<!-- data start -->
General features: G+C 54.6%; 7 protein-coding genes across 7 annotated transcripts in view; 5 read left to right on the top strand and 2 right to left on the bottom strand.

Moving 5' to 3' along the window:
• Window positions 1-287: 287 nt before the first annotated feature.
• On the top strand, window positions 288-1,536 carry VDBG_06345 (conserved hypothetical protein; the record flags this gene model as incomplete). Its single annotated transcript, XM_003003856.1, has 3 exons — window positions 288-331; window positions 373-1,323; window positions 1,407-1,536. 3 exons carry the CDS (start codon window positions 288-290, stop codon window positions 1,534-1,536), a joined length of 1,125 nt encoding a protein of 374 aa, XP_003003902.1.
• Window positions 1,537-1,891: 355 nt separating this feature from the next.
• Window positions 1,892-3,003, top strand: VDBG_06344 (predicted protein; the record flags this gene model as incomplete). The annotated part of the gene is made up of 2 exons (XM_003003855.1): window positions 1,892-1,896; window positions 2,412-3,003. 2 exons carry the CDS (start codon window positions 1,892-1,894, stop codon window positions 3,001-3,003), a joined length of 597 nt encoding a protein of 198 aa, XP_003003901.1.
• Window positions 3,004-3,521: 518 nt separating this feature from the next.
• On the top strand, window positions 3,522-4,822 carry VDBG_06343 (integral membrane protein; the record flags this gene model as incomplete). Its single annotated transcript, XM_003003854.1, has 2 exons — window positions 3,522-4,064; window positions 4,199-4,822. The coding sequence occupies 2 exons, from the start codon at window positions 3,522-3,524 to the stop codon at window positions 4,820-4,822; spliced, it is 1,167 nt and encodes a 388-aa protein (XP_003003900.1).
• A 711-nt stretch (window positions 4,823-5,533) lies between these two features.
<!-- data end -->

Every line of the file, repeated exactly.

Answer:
General features: G+C 54.6%; 7 protein-coding genes across 7 annotated transcripts in view; 5 read left to right on the top strand and 2 right to left on the bottom strand.

Moving 5' to 3' along the window:
• Window positions 1-287: 287 nt before the first annotated feature.
• On the top strand, window positions 288-1,536 carry VDBG_06345 (conserved hypothetical protein; the record flags this gene model as incomplete). Its single annotated transcript, XM_003003856.1, has 3 exons — window positions 288-331; window positions 373-1,323; window positions 1,407-1,536. 3 exons carry the CDS (start codon window positions 288-290, stop codon window positions 1,534-1,536), a joined length of 1,125 nt encoding a protein of 374 aa, XP_003003902.1.
• Window positions 1,537-1,891: 355 nt separating this feature from the next.
• Window positions 1,892-3,003, top strand: VDBG_06344 (predicted protein; the record flags this gene model as incomplete). The annotated part of the gene is made up of 2 exons (XM_003003855.1): window positions 1,892-1,896; window positions 2,412-3,003. 2 exons carry the CDS (start codon window positions 1,892-1,894, stop codon window positions 3,001-3,003), a joined length of 597 nt encoding a protein of 198 aa, XP_003003901.1.
• Window positions 3,004-3,521: 518 nt separating this feature from the next.
• On the top strand, window positions 3,522-4,822 carry VDBG_06343 (integral membrane protein; the record flags this gene model as incomplete). Its single annotated transcript, XM_003003854.1, has 2 exons — window positions 3,522-4,064; window positions 4,199-4,822. The coding sequence occupies 2 exons, from the start codon at window positions 3,522-3,524 to the stop codon at window positions 4,820-4,822; spliced, it is 1,167 nt and encodes a 388-aa protein (XP_003003900.1).
• A 711-nt stretch (window positions 4,823-5,533) lies between these two features.